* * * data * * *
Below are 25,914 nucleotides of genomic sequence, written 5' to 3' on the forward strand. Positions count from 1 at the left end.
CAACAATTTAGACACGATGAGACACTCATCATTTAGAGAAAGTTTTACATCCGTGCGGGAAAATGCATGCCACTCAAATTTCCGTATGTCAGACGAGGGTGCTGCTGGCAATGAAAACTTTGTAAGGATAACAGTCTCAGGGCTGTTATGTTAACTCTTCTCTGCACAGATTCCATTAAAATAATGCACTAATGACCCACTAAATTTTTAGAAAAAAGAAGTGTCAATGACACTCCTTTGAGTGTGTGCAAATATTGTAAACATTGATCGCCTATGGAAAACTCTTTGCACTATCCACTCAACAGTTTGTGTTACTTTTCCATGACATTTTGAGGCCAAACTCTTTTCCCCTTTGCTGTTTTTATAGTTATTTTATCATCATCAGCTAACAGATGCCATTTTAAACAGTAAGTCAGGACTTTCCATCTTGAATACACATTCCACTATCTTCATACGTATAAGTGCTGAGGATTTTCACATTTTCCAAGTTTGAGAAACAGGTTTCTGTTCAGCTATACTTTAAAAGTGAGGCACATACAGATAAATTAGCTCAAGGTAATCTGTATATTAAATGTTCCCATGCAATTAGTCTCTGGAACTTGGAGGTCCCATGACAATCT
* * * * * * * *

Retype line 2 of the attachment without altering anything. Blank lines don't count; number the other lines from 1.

CAACAATTTAGACACGATGAGACACTCATCATTTAGAGAAAGTTTTACATCCGTGCGGGAAAATGCATGCCACTCAAATTTCCGTATGTCAGACGAGGGTGCTGCTGGCAATGAAAACTTTGTAAGGATAACAGTCTCAGGGCTGTTATGTTAACTCTTCTCTGCACAGATTCCATTAAAATAATGCACTAATGACCCACTAAATTTTTAGAAAAAAGAAGTGTCAATGACACTCCTTTGAGTGTGTGCAAATATTGTAAACATTGATCGCCTATGGAAAACTCTTTGCACTATCCACTCAACAGTTTGTGTTACTTTTCCATGACATTTTGAGGCCAAACTCTTTTCCCCTTTGCTGTTTTTATAGTTATTTTATCATCATCAGCTAACAGATGCCATTTTAAACAGTAAGTCAGGACTTTCCATCTTGAATACACATTCCACTATCTTCATACGTATAAGTGCTGAGGATTTTCACATTTTCCAAGTTTGAGAAACAGGTTTCTGTTCAGCTATACTTTAAAAGTGAGGCACATACAGATAAATTAGCTCAAGGTAATCTGTATATTAAATGTTCCCATGCAATTAGTCTCTGGAACTTGGAGGTCCCATGACAATCT